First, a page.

New York University’s Sustainability Task Force (STF) today announced its 2012 “Green Grant” (GG) recipients. Eight project submissions from NYU students, faculty, and staff were chosen from numerous detailed proposals, which were awarded $52,374 in grant monies. The GG funding goes to support innovative projects whose goal is to help the University reduce environmental impacts, engage the community, and advance applied research and educational goals.
Projects Developed by Students, Faculty and Staff Focus on Community Engagement, Sustainability Education, and Mitigating NYU’s Environmental Impact
New York University’s Sustainability Task Force (STF) today announced its 2012 “Green Grant” (GG) recipients. Eight project submissions from NYU students, faculty, and staff were chosen from numerous detailed proposals, which were awarded $52,374 in grant monies. The GG funding goes to support innovative projects whose goal is to help the University reduce environmental impacts, engage the community, and advance applied research and educational goals. Over the four-year course of the GG program, the STF has awarded $392,983 to some 61 projects.
“The Green Grants are inherently democratic, allowing anyone at NYU a chance to transform our sustainability effort by proposing their project to a jury of staff, faculty, and student peers,” said Jeremy Friedman, NYU’s manager of Sustainability Initiatives. “The grants offer a structure to pilot new and experimental ways of solving sustainability-related problems, the most successful of which have been extended to the rest of campus.”
Each GG proposal was evaluated on its likely impact on the campus environmental footprint, its ability to be self-sustaining or institutionalized after initial funding, and its feasibility and potential for successful implementation.
This spring’s eight projects focus on waste and energy reduction, renewable energy and sustainable food systems, and community engagement and outreach. The projects are:
“NYU Existing Buildings LEED Feasibility and Opportunity Analysis,” an energy efficiency study for exiting NYU buildings. Faculty and graduate students from SCPS’s Shack Institute of Real Estate will seek to determine the most valuable upgrades for energy efficiency.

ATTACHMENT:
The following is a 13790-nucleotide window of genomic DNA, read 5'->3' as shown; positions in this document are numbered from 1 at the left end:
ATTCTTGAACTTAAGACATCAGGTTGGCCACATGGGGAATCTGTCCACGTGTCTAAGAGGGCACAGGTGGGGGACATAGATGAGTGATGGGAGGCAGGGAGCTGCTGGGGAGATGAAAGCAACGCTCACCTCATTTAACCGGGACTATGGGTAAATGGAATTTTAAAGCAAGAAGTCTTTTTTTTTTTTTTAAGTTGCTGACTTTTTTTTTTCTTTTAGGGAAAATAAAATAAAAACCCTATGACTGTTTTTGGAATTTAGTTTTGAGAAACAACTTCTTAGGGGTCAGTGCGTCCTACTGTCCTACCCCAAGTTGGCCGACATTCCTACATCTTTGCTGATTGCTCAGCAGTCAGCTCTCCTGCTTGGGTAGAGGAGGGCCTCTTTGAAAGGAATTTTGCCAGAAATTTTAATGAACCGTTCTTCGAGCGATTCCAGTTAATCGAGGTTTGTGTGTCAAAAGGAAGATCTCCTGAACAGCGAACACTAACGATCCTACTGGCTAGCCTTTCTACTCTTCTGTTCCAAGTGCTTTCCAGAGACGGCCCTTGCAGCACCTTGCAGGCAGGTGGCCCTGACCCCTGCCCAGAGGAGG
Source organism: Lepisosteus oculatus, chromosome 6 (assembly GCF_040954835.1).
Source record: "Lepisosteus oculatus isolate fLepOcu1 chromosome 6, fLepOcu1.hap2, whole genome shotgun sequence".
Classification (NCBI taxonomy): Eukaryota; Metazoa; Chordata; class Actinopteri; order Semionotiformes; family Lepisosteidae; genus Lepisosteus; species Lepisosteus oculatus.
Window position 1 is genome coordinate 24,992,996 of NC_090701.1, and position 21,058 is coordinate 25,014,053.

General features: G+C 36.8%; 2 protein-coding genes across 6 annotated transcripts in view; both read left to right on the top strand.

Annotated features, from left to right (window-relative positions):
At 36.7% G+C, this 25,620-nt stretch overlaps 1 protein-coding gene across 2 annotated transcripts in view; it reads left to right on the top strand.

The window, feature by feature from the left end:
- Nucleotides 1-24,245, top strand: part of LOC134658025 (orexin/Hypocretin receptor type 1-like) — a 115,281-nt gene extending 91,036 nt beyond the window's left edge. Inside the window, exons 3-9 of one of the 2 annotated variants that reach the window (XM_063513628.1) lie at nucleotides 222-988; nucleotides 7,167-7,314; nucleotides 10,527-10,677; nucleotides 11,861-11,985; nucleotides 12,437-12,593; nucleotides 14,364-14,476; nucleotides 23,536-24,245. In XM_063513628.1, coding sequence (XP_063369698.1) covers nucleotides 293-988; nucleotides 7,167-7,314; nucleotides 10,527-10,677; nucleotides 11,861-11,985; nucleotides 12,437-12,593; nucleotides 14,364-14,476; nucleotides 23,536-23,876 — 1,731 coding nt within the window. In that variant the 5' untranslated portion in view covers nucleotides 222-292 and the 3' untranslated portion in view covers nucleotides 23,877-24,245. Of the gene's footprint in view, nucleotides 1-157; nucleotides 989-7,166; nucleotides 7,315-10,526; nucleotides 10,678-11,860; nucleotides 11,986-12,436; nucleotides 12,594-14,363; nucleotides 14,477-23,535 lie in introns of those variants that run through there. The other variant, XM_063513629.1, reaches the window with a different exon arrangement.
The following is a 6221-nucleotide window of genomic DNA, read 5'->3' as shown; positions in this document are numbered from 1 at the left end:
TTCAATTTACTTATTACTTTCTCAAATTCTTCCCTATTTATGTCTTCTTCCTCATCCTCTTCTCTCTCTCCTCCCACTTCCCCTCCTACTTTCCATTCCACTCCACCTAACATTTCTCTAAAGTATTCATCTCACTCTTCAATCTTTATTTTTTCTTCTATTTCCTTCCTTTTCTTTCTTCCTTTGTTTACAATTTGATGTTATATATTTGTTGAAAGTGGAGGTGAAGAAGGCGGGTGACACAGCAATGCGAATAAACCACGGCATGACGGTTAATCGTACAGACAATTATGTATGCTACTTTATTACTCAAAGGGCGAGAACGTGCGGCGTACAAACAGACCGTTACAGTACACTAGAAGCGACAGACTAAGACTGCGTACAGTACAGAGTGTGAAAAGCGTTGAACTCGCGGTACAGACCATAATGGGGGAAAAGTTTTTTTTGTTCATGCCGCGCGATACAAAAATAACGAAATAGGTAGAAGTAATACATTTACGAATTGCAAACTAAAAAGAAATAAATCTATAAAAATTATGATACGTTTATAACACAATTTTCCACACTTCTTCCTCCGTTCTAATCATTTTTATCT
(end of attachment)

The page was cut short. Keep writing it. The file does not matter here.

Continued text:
“The Bellflower Project” will showcase the potential of sustainable energy sources by engaging the public with a series of kinetic sculptures that resemble flowers and use solar power to biomimetically open and close their petals while also emanating melodies and chords that vary based on weather conditions.
Four of the projects combine a focus on community engagement with an emphasis on food systems, including: “Nutrition 101,” in which Steinhardt Food Studies students are instituting a series of free cooking demonstrations, lectures, and volunteer opportunities for the NYU and NYC community; seeking to combat the environmental impacts of factory-produced meat, “Climate Change: It’s What’s for Dinner,” will join students from the Wagner, Steinhardt Food Studies, and the NYU School of Law to create a web-based educational engagement campaign with live lectures and free meatless cooking demos throughout the semester; “The Student Food Co-op at NYU,” seeks to establish a student-run eatery that serves local, organic, sustainability-sourced and fairly-traded food at affordable prices; and, implementing the best practices for addressing food scraps in our waste stream, Wagner’s Environmental Policy & Action Club is installing a full-scale “Composting Collection at Wagner” for the school’s academic buildings and events.